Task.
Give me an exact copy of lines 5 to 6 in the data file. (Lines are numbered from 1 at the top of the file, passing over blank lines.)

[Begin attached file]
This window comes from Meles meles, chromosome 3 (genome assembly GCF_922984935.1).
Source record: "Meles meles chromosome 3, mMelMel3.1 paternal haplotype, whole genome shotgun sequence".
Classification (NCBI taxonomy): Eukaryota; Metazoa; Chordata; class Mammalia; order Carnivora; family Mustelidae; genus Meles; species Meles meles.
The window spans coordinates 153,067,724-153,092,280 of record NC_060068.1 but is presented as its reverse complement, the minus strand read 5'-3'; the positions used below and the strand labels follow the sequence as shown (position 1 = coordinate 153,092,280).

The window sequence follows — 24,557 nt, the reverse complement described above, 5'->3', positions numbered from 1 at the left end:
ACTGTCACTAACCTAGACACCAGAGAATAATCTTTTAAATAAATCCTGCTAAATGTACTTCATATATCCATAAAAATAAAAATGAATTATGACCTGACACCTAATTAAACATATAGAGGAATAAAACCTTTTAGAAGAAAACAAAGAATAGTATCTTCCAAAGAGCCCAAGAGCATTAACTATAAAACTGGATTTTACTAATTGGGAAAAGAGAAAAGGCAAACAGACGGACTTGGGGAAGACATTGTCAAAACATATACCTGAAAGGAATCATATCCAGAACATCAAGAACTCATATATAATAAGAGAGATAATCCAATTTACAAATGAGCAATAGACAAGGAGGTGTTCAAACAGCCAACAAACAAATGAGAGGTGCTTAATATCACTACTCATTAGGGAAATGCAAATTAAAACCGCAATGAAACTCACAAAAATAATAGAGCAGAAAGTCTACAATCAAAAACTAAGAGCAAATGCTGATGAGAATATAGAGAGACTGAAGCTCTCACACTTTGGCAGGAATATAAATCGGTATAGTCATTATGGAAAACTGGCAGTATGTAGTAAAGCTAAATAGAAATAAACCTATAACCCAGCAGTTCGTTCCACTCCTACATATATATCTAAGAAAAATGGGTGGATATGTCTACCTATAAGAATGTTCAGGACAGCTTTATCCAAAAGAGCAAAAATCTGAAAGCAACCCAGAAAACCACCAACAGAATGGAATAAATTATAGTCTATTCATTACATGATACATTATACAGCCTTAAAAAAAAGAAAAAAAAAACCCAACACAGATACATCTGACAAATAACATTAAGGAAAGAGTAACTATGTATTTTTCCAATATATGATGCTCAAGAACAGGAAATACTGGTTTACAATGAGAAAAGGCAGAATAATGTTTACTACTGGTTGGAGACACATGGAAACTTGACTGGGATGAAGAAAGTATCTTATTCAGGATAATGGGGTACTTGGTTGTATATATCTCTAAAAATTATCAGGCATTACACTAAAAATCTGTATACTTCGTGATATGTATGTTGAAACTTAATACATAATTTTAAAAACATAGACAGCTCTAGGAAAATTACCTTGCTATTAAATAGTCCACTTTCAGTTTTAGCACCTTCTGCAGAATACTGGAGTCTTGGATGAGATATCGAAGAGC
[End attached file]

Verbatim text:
The window sequence follows — 24,557 nt, the reverse complement described above, 5'->3', positions numbered from 1 at the left end:
ACTGTCACTAACCTAGACACCAGAGAATAATCTTTTAAATAAATCCTGCTAAATGTACTTCATATATCCATAAAAATAAAAATGAATTATGACCTGACACCTAATTAAACATATAGAGGAATAAAACCTTTTAGAAGAAAACAAAGAATAGTATCTTCCAAAGAGCCCAAGAGCATTAACTATAAAACTGGATTTTACTAATTGGGAAAAGAGAAAAGGCAAACAGACGGACTTGGGGAAGACATTGTCAAAACATATACCTGAAAGGAATCATATCCAGAACATCAAGAACTCATATATAATAAGAGAGATAATCCAATTTACAAATGAGCAATAGACAAGGAGGTGTTCAAACAGCCAACAAACAAATGAGAGGTGCTTAATATCACTACTCATTAGGGAAATGCAAATTAAAACCGCAATGAAACTCACAAAAATAATAGAGCAGAAAGTCTACAATCAAAAACTAAGAGCAAATGCTGATGAGAATATAGAGAGACTGAAGCTCTCACACTTTGGCAGGAATATAAATCGGTATAGTCATTATGGAAAACTGGCAGTATGTAGTAAAGCTAAATAGAAATAAACCTATAACCCAGCAGTTCGTTCCACTCCTACATATATATCTAAGAAAAATGGGTGGATATGTCTACCTATAAGAATGTTCAGGACAGCTTTATCCAAAAGAGCAAAAATCTGAAAGCAACCCAGAAAACCACCAACAGAATGGAATAAATTATAGTCTATTCATTACATGATACATTATACAGCCTTAAAAAAAAGAAAAAAAAAACCCAACACAGATACATCTGACAAATAACATTAAGGAAAGAGTAACTATGTATTTTTCCAATATATGATGCTCAAGAACAGGAAATACTGGTTTACAATGAGAAAAGGCAGAATAATGTTTACTACTGGTTGGAGACACATGGAAACTTGACTGGGATGAAGAAAGTATCTTATTCAGGATAATGGGGTACTTGGTTGTATATATCTCTAAAAATTATCAGGCATTACACTAAAAATCTGTATACTTCGTGATATGTATGTTGAAACTTAATACATAATTTTAAAAACATAGACAGCTCTAGGAAAATTACCTTGCTATTAAATAGTCCACTTTCAGTTTTAGCACCTTCTGCAGAATACTGGAGTCTTGGATGAGATATCGAAGAGC